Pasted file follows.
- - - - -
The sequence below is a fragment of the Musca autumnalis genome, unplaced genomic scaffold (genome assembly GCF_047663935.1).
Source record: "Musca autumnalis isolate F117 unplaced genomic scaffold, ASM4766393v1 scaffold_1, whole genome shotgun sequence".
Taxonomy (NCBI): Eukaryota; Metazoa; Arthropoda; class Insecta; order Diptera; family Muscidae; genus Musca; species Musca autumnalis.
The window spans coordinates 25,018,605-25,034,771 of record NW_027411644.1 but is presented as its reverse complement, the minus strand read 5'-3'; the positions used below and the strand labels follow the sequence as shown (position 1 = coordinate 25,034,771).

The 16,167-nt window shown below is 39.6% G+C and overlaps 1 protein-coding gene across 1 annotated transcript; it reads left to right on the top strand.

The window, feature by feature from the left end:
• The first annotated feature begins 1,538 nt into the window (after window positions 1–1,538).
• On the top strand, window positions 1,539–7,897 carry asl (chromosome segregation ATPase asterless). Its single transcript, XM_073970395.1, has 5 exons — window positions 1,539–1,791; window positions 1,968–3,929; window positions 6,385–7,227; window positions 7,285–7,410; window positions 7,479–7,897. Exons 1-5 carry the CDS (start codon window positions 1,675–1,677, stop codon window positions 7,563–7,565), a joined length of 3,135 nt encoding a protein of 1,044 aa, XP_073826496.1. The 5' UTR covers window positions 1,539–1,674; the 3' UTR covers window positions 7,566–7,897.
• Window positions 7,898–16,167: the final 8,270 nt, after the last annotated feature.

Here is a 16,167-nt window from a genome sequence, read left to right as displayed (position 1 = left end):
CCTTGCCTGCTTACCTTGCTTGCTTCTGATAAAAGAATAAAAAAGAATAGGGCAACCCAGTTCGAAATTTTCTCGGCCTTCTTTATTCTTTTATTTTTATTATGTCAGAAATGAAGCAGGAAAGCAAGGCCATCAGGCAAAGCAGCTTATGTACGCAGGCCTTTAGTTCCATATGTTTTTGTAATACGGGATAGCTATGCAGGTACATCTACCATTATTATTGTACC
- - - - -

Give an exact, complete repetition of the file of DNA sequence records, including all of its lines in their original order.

The sequence below is a fragment of the Musca autumnalis genome, unplaced genomic scaffold (genome assembly GCF_047663935.1).
Source record: "Musca autumnalis isolate F117 unplaced genomic scaffold, ASM4766393v1 scaffold_1, whole genome shotgun sequence".
Taxonomy (NCBI): Eukaryota; Metazoa; Arthropoda; class Insecta; order Diptera; family Muscidae; genus Musca; species Musca autumnalis.
The window spans coordinates 25,018,605-25,034,771 of record NW_027411644.1 but is presented as its reverse complement, the minus strand read 5'-3'; the positions used below and the strand labels follow the sequence as shown (position 1 = coordinate 25,034,771).

The 16,167-nt window shown below is 39.6% G+C and overlaps 1 protein-coding gene across 1 annotated transcript; it reads left to right on the top strand.

The window, feature by feature from the left end:
• The first annotated feature begins 1,538 nt into the window (after window positions 1–1,538).
• On the top strand, window positions 1,539–7,897 carry asl (chromosome segregation ATPase asterless). Its single transcript, XM_073970395.1, has 5 exons — window positions 1,539–1,791; window positions 1,968–3,929; window positions 6,385–7,227; window positions 7,285–7,410; window positions 7,479–7,897. Exons 1-5 carry the CDS (start codon window positions 1,675–1,677, stop codon window positions 7,563–7,565), a joined length of 3,135 nt encoding a protein of 1,044 aa, XP_073826496.1. The 5' UTR covers window positions 1,539–1,674; the 3' UTR covers window positions 7,566–7,897.
• Window positions 7,898–16,167: the final 8,270 nt, after the last annotated feature.

Here is a 16,167-nt window from a genome sequence, read left to right as displayed (position 1 = left end):
CCTTGCCTGCTTACCTTGCTTGCTTCTGATAAAAGAATAAAAAAGAATAGGGCAACCCAGTTCGAAATTTTCTCGGCCTTCTTTATTCTTTTATTTTTATTATGTCAGAAATGAAGCAGGAAAGCAAGGCCATCAGGCAAAGCAGCTTATGTACGCAGGCCTTTAGTTCCATATGTTTTTGTAATACGGGATAGCTATGCAGGTACATCTACCATTATTATTGTACC